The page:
Wearing a MAGA hat and impeccably mimicking Trump's signature facial expressions, the comedian delivered what might be the best impression of the President yet.
Donald Trump's outlandish statements and quirky body language traits have made him quite popular among impressionists. And since the 73-year-old never fails to provide fresh content, over the course of the past three years, many comedians and TV hosts have perfected their impressions of the President. In fact, at times it's difficult to differentiate between actual quotes from Trump and the fake satirical ones because when it comes to preposterous statements, you can't put anything past him. Comedian J-L Cauvin recently proved this point in a now-viral impression of the President discussing his plans to get America up and running in time for Easter.
Wearing a MAGA hat and impeccably mimicking Trump's signature facial expressions, the comedian recreated a portion of the President's virtual town hall last week during which he discussed plans to get Americans back to work by Easter Sunday. "250 years ago, our Lord and Savior, Jesus Christ—whose full name, you know he was Jewish, so his full name might've been like 'Christowitz'—but God rose him from the dead on a holiday we now call Easter. Not a lot of people know that, but it's called Easter," Cauvin-Trump says in the video.
"It's when Jesus and the 2 Corinthians met the Easter Bunny and came back from the dead. So you know, it's a beautiful story," he continues. "Very important for the Christians like me and I've decided, I'm announcing today: we are going to bring back the economy on Easter Sunday, because God who, to be honest, is you know, he’s a good God, he’s done some—some strong things—some (let’s be honest), his record is like not so great though... ahh... He brought one guy back on Easter Sunday and it was his son so it was kind of like biased."
"But we're going to bring back the entire economy on Easter Sunday and at that point, I think, basically I'm better than God. So when we do it, we're going to do it toughly, we're going to do it with great compassion, great strength, tremendous strength, and also, toughness. Easter Sunday, we're going to put it on pay per view, God vs. Trump: Who Brings Back More People on Easter Sunday. We're doing it, I'm going to fire Fauci probably on Good Friday and call it Great Friday for Trump and that's it. So let's do it," the Cauvin-Trump concludes with a loud cough.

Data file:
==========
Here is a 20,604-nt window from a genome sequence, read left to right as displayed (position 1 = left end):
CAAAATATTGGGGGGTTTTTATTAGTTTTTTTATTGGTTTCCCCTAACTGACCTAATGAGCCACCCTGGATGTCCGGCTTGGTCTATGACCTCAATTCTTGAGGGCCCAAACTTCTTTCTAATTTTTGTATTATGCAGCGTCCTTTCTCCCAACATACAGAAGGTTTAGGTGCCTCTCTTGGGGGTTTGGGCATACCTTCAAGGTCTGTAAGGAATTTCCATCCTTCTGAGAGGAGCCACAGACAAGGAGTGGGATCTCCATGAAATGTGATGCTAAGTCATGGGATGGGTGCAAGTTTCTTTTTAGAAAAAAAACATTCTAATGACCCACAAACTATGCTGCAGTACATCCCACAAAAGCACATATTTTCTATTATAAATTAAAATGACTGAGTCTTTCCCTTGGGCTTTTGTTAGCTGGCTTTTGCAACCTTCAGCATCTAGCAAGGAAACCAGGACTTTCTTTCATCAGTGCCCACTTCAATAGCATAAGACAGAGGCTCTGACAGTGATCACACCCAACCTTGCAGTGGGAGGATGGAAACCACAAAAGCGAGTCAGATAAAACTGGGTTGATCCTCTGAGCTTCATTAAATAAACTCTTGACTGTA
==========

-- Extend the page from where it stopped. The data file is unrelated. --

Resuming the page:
Sharing the video on Twitter, Cauvin wrote: God only brought one guy back from the dead on Easter. Trump is here to bring back the whole economy on Easter 2020. The video has since gone viral across social media platforms, giving many a chance to laugh amid all that's going on in the world right now. Check out the video here:
Meanwhile, President Trump backtracked his Easter economy opening plans on Sunday, extending his administration's guidelines on social distancing during the COVID-19 outbreak until April 30. According to NBC News, he said that the Easter target date was "just an aspiration" and that he expects "great things to be happening" by June 1. He added that he now believes Easter will mark "the peak number, and it should start coming down, hopefully very substantially at that point." His administration felt Easter "was too soon" and "we can't take a chance," he said.
President Donald Trump extends his stay-at-home guidelines until the end of April, dropping a hotly criticized plan to get the economy up and running by mid-April. Follow the latest news on coronavirus with our live blog: https://t.co/cEBwkoEQ5P pic.twitter.com/VRpegZcIhy— Reuters (@Reuters) March 30, 2020
Trump's change of tune came in the aftermath of Dr. Anthony Fauci, director of the National Institute of Allergy and Infectious Diseases, saying on CNN's State of the Union that he anticipates that the coronavirus could kill 100,000 to 200,000 Americans while infecting "millions" more. Following Trump's announcement, Fauci explained: "The reason the president made the announcement today about going to the end of April is because we want to make sure that we don't prematurely think we're doing so great. We may be, but we want to push it to the extreme."